To demonstrate directly that Fcγ−/− mice display reduced germinal center maturation of B cells, we asked whether the reduced affinity of serum antibodies in Fcγ−/− mice reflected a relative lack of somatic hypermutation occurring in the Fcγ−/− mice, as somatic hypermutation is a feature of the germinal center response and a critical contribution to affinity maturation. To address this question, we generated antigen-specific hybridomas from WT and Fcγ−/− mice immunized with MAP peptide. We examined the number of mutations in the region downstream of the rearranged JH in B cells making antipeptide antibody. We chose to enumerate mutations in this region because it has been shown to undergo hypermutation. Because it is not a coding region, it is not subject to the pressures of selection. As seen in Fig. 5 a, hybridomas from Fcγ−/− mice had many fewer mutations. Splenic histology displayed fewer germinal centers in Fcγ−/− mice after immunization (Fig. 5 b). This was confirmed by quantification of B220+ PNA+ cells in the spleen (Table S1, available at http://www.jem.org/cgi/content/full/jem.20070731/DC1). There were very few PNA+ cells in the B220+ population in Fcγ−/− mice on days 8 and 16 after immunization compared with WT mice (Fig. 5 c). We also measured activation-induced cytidine deaminase (AID) induction in germinal center B lymphocytes because expression of AID is suppressed in mature B cells and only expressed in germinal center B cells (20). WT mice display a significant induction of AID in germinal center B cells. Fcγ−/− mice, however, did not show any significant induction of AID, which is consistent with a diminished germinal center reaction in these mice (Fig. 5 d). These studies all support a reduced germinal center response in Fcγ−/− mice.
Vogel et al. (21) showed that IL-12 can bind directly to B cells and induce plasma cell formation, and Dubois et al. (22, 23) have shown that DCs can induce naive B cells to proliferate in an IL-12–dependent manner. We therefore examined whether BM-derived DCs (BMDCs) from Fcγ−/− mice were more potent producers of IL-12 and stimulators of B cell proliferation. IL-12 was measured in immature and LPS-matured BMDCs by intracellular flow cytometry and cytokine ELISA. Flow cytometry, which measured IL-12 p40, demonstrated a twofold increase in the number of DCs producing IL-12 in Fcγ−/− mice (Fig. 6 a). A cytokine ELISA for IL-12 p40/70 detected IL-12 production only by LPS-stimulated BMDCs and confirmed a two- to threefold increase in production by Fcγ−/− DCs (Fig. 6 b). Real-time PCR also demonstrated increased induction of IL-12p35 and p40 in LPS-stimulated BMDC from Fcγ−/− mice (Fig. 6 c). Fcγ−/− BMDCs also displayed significantly higher expression of MHC II, CD80, and CD86 than WT BMDCs (Fig. S2, available at http://www.jem.org/cgi/content/full/jem.20070731/DC1). Finally, we measured IL-12 expression in splenic DCs after MAP peptide immunization in vivo. Both WT and Fcγ−/− mice were immunized. On days 1 and 3, total splenic DCs were purified and further cultured for 16 h to permit cytokine secretion. Fig. 6 d demonstrates that splenic DCs from Fcγ−/− mice expressed about twofold more IL-12 than DCs from WT mice by day 3.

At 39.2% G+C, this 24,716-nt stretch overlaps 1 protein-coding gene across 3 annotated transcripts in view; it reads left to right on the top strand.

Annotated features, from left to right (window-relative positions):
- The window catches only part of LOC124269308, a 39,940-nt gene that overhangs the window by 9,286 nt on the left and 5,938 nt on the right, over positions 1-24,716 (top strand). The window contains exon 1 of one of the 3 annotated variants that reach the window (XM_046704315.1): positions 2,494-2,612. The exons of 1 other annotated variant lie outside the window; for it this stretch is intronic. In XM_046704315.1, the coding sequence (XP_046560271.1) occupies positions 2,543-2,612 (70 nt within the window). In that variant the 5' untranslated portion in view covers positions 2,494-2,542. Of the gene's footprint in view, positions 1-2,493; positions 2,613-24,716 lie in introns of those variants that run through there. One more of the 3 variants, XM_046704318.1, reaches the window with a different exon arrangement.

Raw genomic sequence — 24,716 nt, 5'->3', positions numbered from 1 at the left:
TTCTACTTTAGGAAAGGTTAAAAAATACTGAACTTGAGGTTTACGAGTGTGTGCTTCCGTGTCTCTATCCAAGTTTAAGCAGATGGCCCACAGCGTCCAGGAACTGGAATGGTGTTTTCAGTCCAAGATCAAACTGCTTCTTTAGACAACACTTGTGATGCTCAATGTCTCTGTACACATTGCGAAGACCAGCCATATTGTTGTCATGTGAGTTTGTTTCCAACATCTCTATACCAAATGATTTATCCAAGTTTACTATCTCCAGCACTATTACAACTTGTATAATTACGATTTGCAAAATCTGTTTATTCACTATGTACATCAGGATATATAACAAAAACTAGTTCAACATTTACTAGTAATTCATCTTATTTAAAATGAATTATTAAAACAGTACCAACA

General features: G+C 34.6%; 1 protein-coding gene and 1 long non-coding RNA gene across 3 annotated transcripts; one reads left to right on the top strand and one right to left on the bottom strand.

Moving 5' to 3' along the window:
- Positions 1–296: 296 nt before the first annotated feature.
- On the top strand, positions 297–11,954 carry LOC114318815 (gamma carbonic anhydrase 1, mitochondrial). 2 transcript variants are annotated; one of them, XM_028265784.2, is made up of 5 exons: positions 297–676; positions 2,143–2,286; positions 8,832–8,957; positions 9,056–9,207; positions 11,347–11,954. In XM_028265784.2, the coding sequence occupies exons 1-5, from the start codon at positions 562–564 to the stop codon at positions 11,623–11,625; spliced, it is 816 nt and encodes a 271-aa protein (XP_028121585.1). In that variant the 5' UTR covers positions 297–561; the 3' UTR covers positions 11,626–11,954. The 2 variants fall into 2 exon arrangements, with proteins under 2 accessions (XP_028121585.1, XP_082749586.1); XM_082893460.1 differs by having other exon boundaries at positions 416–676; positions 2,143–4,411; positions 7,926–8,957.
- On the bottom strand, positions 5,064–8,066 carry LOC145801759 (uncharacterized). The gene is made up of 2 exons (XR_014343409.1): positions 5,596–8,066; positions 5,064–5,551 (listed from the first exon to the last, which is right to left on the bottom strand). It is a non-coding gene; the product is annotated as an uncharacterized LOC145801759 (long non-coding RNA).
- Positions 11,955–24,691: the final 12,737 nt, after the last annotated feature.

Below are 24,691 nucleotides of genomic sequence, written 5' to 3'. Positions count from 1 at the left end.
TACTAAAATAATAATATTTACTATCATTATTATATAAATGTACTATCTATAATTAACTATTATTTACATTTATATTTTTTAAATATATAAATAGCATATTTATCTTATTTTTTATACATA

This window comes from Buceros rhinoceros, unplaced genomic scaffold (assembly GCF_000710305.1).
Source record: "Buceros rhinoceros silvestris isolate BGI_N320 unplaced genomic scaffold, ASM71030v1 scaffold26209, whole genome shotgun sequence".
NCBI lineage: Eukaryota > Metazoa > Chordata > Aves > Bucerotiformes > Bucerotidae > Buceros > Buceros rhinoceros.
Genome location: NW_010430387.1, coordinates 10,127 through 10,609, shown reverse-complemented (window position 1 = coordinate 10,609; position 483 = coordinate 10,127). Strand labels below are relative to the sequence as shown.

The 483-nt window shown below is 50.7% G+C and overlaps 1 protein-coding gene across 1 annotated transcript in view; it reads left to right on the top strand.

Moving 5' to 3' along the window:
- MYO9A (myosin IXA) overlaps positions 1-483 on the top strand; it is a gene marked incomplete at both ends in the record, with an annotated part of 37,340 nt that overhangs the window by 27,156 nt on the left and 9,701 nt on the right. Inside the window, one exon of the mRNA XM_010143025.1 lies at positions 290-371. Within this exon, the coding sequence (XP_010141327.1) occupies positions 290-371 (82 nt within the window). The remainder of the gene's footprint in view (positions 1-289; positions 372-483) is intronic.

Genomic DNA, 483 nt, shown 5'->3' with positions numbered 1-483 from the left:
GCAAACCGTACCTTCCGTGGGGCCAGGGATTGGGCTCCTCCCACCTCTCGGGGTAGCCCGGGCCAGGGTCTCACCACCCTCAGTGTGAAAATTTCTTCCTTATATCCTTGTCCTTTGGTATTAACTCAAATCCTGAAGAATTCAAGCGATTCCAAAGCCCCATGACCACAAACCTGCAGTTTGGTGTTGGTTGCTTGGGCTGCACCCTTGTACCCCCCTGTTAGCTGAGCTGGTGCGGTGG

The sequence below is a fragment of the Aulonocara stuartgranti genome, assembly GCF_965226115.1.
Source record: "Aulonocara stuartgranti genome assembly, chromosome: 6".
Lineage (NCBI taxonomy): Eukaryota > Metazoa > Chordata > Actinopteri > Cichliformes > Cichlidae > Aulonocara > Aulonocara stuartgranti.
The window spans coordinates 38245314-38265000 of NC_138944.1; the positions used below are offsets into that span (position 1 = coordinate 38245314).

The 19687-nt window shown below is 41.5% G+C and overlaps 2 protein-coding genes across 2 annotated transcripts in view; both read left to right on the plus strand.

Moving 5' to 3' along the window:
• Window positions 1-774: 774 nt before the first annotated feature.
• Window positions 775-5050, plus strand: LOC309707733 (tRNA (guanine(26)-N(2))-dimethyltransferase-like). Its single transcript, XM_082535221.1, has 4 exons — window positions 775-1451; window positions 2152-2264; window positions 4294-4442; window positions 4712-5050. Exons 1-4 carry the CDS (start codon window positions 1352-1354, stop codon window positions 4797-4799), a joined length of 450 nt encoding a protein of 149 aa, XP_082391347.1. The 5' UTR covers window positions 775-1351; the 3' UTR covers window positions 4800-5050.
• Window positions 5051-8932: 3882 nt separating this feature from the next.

Because there are other cell types that can produce IL-12 upon activation, we measured production of IL-12 by macrophages and B cells. As seen in previous studies, LPS stimulation strongly induced production of IL-12 from peritoneal macrophages, but there was no difference between WT and Fcγ−/− macrophages. B cells from WT and Fcγ−/− mice also produced equal amounts of IL-12 p40 after upon LPS and LPS plus anti-CD40 antibody stimulation. (Fig. 6 e).
To confirm that the increased IL-12 could lead to an expanded B cell population, naive WT B cells were cultured with anti-CD40 antibody and irradiated BMDCs from either Fcγ−/− or WT mice. After 5 d in culture, B cells proliferated in the presence of Fcγ−/− BMDCs, whereas little or no BMDC-dependent proliferation was seen in the presence of WT BMDCs (Fig. 7 a). Furthermore, when a neutralizing anti–IL-12 antibody was added at the beginning of the culture, B cell proliferation driven by Fcγ−/− BMDCs decreased by as much as 80% (Fig. 7 b). Because anti–IL-12 antibody recognizes both the p35 and the p40 subunits of IL-12 and p40 is also a subunit of IL-23, there is a possibility of inhibition of both cytokines by the anti–IL-12 antibody. To address this problem, IL-12a (p35)–specific siRNA was used. Transfection efficiency was determined and specificity of IL-12a siRNA was confirmed using control siRNA and analyzing gene expression of IL-12b (Fig. S3, available at http://www.jem.org/cgi/content/full/jem.20070731/DC1). Consistent with the results using anti–IL-12 antibody, IL-12a siRNA transfection of BMDCs abrogated the proliferation of B cells (Fig. 7 c). The inhibition was specific, as transfection with control siRNA showed no significant reduction in B cell proliferation. Therefore, Fcγ−/− DCs are potent stimulators of B cell proliferation, and their stimulatory function depends largely on the production of IL-12.